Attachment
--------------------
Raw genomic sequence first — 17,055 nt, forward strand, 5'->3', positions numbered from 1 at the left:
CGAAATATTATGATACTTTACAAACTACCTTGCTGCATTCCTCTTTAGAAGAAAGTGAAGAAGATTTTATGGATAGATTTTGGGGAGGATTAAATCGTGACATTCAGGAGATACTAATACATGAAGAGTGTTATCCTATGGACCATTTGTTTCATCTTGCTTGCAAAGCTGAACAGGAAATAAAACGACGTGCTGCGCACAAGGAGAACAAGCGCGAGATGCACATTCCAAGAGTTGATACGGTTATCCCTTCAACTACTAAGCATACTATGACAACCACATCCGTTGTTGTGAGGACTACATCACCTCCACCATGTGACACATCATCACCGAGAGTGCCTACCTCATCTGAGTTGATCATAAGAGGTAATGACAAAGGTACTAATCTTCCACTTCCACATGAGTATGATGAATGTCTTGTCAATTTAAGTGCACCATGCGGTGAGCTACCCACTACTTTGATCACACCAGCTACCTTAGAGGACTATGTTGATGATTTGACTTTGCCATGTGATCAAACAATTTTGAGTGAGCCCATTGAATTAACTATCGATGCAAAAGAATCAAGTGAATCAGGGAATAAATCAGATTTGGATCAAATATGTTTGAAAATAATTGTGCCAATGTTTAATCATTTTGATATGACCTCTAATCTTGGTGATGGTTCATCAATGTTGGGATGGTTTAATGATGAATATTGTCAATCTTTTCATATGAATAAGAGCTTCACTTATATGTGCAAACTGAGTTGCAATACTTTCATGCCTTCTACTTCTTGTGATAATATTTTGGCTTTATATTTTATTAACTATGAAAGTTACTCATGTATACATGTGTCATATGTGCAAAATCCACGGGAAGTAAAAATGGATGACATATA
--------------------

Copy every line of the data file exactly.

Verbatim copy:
Raw genomic sequence first — 17,055 nt, forward strand, 5'->3', positions numbered from 1 at the left:
CGAAATATTATGATACTTTACAAACTACCTTGCTGCATTCCTCTTTAGAAGAAAGTGAAGAAGATTTTATGGATAGATTTTGGGGAGGATTAAATCGTGACATTCAGGAGATACTAATACATGAAGAGTGTTATCCTATGGACCATTTGTTTCATCTTGCTTGCAAAGCTGAACAGGAAATAAAACGACGTGCTGCGCACAAGGAGAACAAGCGCGAGATGCACATTCCAAGAGTTGATACGGTTATCCCTTCAACTACTAAGCATACTATGACAACCACATCCGTTGTTGTGAGGACTACATCACCTCCACCATGTGACACATCATCACCGAGAGTGCCTACCTCATCTGAGTTGATCATAAGAGGTAATGACAAAGGTACTAATCTTCCACTTCCACATGAGTATGATGAATGTCTTGTCAATTTAAGTGCACCATGCGGTGAGCTACCCACTACTTTGATCACACCAGCTACCTTAGAGGACTATGTTGATGATTTGACTTTGCCATGTGATCAAACAATTTTGAGTGAGCCCATTGAATTAACTATCGATGCAAAAGAATCAAGTGAATCAGGGAATAAATCAGATTTGGATCAAATATGTTTGAAAATAATTGTGCCAATGTTTAATCATTTTGATATGACCTCTAATCTTGGTGATGGTTCATCAATGTTGGGATGGTTTAATGATGAATATTGTCAATCTTTTCATATGAATAAGAGCTTCACTTATATGTGCAAACTGAGTTGCAATACTTTCATGCCTTCTACTTCTTGTGATAATATTTTGGCTTTATATTTTATTAACTATGAAAGTTACTCATGTATACATGTGTCATATGTGCAAAATCCACGGGAAGTAAAAATGGATGACATATA